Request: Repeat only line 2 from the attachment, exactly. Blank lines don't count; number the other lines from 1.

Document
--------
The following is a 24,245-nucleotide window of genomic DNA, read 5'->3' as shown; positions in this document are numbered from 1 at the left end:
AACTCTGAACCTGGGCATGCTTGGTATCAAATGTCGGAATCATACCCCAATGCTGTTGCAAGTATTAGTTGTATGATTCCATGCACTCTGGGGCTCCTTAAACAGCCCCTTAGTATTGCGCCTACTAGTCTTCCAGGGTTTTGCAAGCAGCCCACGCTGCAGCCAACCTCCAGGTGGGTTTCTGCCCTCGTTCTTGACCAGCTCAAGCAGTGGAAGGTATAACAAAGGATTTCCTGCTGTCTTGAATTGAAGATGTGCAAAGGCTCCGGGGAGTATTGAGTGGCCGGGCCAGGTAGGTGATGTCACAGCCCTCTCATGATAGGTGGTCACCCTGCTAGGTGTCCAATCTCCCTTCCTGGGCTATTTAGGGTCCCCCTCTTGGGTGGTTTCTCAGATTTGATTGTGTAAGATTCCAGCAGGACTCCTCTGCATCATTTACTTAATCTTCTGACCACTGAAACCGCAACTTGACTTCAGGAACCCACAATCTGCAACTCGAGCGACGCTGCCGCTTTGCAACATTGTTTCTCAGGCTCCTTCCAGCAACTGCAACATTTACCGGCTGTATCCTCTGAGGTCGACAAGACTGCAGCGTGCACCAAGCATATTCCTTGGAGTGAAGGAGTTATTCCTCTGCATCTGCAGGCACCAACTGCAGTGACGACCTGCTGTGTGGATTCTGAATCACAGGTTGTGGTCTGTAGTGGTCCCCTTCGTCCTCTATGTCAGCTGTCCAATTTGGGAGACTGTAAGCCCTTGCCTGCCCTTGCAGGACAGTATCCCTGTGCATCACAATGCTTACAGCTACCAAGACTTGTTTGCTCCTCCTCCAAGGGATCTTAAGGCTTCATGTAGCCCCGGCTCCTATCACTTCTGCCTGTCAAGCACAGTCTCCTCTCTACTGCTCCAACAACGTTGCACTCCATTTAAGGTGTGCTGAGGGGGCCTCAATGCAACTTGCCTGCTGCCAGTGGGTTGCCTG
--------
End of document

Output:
AACTCTGAACCTGGGCATGCTTGGTATCAAATGTCGGAATCATACCCCAATGCTGTTGCAAGTATTAGTTGTATGATTCCATGCACTCTGGGGCTCCTTAAACAGCCCCTTAGTATTGCGCCTACTAGTCTTCCAGGGTTTTGCAAGCAGCCCACGCTGCAGCCAACCTCCAGGTGGGTTTCTGCCCTCGTTCTTGACCAGCTCAAGCAGTGGAAGGTATAACAAAGGATTTCCTGCTGTCTTGAATTGAAGATGTGCAAAGGCTCCGGGGAGTATTGAGTGGCCGGGCCAGGTAGGTGATGTCACAGCCCTCTCATGATAGGTGGTCACCCTGCTAGGTGTCCAATCTCCCTTCCTGGGCTATTTAGGGTCCCCCTCTTGGGTGGTTTCTCAGATTTGATTGTGTAAGATTCCAGCAGGACTCCTCTGCATCATTTACTTAATCTTCTGACCACTGAAACCGCAACTTGACTTCAGGAACCCACAATCTGCAACTCGAGCGACGCTGCCGCTTTGCAACATTGTTTCTCAGGCTCCTTCCAGCAACTGCAACATTTACCGGCTGTATCCTCTGAGGTCGACAAGACTGCAGCGTGCACCAAGCATATTCCTTGGAGTGAAGGAGTTATTCCTCTGCATCTGCAGGCACCAACTGCAGTGACGACCTGCTGTGTGGATTCTGAATCACAGGTTGTGGTCTGTAGTGGTCCCCTTCGTCCTCTATGTCAGCTGTCCAATTTGGGAGACTGTAAGCCCTTGCCTGCCCTTGCAGGACAGTATCCCTGTGCATCACAATGCTTACAGCTACCAAGACTTGTTTGCTCCTCCTCCAAGGGATCTTAAGGCTTCATGTAGCCCCGGCTCCTATCACTTCTGCCTGTCAAGCACAGTCTCCTCTCTACTGCTCCAACAACGTTGCACTCCATTTAAGGTGTGCTGAGGGGGCCTCAATGCAACTTGCCTGCTGCCAGTGGGTTGCCTG